Tuesday, September 21, 2010

Rocky Road Fudge


1 bag (12 oz.) semisweet chocolate chips
1 bag (12 oz.) milk chocolate chips
1 bag (12 oz.) butterscotch chips
1 c. creamy peanut butter
3 or 4 chopped Skor or Heath candy bars OR 2/3 c. Heath Toffee Bits
2 c. mini marshmallows

In a large pan combine chips and peanut butter. Melt on stove top on very low heat; stirring often. When melted, stir in candy bars and marshmallows. Spread onto wax paper lined 13 x 9 pan. Chill partially. Before totally hardened, cut into desired size pieces. Store in covered container in refrigerator.
There's nothing more strenuous than having to push the thought of chocolate to the back of your mind.

Saturday, September 18, 2010

Cobb Salad


As a self-professed Foodie, I like studying the history of how certain recipes come to be.

The Cobb Salad started back in the 1930's in California when the owner of the Brown Derby restaurant, Bob Cobb and a friend were looking for a late-night snack. Bob looked in the fridge and pulled out left-overs. He chose a bed of mixed greens, tomatoes, cold cooked chicken, hard-boiled eggs, cheese and bacon. The salad was so good, that the next day the friend came in for lunch and requested the Cobb Salad. And so the salad was born. Since then more than 4 million Cobb salads have been sold at Brown Derby restaurants.
The beauty of this salad is how it is arranged in a bowl. Feel free to add whatever veggies you like--just keep it colorful! You can serve the salad with a vinaigrette, French or Ranch dressing.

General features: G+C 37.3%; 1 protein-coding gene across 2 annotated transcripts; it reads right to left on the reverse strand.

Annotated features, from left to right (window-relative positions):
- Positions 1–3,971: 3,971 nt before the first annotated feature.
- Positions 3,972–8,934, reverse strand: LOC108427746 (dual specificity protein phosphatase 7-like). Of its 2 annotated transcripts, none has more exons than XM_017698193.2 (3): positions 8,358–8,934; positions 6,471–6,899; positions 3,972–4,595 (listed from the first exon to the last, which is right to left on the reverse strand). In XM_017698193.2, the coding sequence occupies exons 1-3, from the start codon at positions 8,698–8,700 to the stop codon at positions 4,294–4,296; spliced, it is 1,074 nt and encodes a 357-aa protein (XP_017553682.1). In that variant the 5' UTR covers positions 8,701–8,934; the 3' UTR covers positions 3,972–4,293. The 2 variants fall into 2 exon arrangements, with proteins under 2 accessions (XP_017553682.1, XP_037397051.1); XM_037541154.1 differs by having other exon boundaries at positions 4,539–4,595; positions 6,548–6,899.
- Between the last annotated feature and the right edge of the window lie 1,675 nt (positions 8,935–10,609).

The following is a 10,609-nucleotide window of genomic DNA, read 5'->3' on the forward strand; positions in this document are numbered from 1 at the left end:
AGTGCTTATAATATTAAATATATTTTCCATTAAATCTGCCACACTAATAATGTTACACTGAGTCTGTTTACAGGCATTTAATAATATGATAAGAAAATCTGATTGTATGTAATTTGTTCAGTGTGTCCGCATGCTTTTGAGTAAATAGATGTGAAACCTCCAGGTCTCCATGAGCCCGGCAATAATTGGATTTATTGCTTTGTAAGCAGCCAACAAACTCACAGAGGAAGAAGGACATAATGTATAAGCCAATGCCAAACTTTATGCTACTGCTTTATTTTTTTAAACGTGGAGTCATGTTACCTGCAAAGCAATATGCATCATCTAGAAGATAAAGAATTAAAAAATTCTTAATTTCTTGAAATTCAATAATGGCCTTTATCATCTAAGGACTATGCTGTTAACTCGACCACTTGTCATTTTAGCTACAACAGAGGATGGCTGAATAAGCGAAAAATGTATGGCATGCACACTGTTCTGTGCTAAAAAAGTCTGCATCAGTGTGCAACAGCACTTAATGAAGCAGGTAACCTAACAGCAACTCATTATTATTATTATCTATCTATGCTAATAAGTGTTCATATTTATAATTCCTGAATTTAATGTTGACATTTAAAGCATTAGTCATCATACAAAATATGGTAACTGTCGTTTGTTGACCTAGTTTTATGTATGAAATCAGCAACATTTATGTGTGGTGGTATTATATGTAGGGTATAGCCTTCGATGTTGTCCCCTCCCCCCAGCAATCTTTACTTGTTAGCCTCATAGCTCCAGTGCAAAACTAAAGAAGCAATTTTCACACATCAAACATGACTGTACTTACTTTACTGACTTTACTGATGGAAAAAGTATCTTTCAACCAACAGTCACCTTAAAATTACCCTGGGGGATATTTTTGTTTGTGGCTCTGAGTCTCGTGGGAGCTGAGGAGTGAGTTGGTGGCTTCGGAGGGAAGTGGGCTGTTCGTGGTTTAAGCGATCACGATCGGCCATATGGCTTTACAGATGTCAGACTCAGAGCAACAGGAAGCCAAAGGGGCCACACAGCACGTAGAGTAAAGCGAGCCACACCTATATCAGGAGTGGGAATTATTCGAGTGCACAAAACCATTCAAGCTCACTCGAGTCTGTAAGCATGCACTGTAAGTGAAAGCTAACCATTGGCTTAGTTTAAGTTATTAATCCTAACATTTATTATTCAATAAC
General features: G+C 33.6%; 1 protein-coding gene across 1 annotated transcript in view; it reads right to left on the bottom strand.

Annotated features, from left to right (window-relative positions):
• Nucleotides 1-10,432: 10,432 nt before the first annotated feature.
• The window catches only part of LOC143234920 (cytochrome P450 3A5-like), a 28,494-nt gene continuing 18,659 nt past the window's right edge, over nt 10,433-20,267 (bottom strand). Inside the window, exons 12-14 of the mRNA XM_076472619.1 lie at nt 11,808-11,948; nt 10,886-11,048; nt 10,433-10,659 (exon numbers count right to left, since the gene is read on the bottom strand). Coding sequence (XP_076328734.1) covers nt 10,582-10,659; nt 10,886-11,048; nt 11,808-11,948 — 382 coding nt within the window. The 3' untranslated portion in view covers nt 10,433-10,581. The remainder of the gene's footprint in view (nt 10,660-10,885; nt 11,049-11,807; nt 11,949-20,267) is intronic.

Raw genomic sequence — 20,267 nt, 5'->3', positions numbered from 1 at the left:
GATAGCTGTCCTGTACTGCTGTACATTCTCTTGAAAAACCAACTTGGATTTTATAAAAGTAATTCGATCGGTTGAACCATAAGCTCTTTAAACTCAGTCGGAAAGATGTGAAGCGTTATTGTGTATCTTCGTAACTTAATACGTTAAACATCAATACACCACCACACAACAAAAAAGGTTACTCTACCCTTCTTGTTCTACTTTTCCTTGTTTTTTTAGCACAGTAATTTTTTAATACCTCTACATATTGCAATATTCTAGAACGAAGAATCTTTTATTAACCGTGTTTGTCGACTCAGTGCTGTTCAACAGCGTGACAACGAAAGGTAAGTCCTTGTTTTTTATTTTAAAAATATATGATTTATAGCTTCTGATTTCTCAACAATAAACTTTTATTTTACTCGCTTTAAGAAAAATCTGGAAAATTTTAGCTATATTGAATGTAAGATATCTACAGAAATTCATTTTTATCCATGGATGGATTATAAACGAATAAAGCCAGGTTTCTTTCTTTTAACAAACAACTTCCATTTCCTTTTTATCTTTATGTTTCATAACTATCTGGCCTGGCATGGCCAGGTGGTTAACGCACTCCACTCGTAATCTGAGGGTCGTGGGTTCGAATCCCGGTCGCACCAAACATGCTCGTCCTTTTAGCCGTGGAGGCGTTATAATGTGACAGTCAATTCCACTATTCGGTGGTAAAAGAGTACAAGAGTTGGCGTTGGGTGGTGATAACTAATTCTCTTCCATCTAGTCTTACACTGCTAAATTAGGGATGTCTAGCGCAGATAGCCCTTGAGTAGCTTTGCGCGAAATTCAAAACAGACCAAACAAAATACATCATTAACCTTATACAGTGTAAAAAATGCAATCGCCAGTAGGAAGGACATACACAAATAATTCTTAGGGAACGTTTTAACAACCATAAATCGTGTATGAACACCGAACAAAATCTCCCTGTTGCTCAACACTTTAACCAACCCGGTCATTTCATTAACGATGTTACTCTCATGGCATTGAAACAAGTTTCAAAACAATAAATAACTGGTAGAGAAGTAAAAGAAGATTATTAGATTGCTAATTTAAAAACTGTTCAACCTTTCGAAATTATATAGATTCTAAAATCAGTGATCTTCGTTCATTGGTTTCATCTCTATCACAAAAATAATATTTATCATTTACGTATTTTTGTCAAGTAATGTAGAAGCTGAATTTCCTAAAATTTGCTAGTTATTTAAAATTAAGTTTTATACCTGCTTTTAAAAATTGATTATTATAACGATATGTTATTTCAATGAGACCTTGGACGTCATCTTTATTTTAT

Tuesday, September 14, 2010

Five Star Granola


8 c. old-fashioned oats
1 1/2 c. raw wheat germ
1 1/2 c. oat bran
1 1/2 c. finely chopped almonds
1 1/2 c. finely chopped pecans
1 1/2 tsp. salt
1/2 c. brown sugar
1/4 c. maple syrup
3/4 c. honey
1 c. coconut oil (or corn oil)
1 heaping T. cinnamon
1 tsp. vanilla
raisins or dried cranberries, optional

Preheat oven to 325. Line 2 large baking sheets with parchment paper. Combine oats, wheat germ, oat bran, and nuts in a large bowl. Stir together the salt, brown sugar, maple syrup, honey, oil and cinnamon in a saucepan. Heat over medium heat to dissolve sugar; stir in vanilla. Pour over the dry ingredients, and stir to coat. Divide the mixture evenly between the two sheets.

Bake until crispy and toasted, about 20 minutes. Stir once halfway through. Turn oven off but continue to stir often as it burns easily. (It gets crisper as it cools). Cool, then stir in raisins or cranberries, if desired. Store in airtight container.
Parents perform many important functions, including eating what's left in a cereal box.







Wednesday, September 8, 2010

Parmesan Chicken with a side of Rice and Quinoa


A simple and quick recipe; it bakes in only 20 minutes.

3/4 c. mayo
1/3 c. fresh grated Parmesan cheese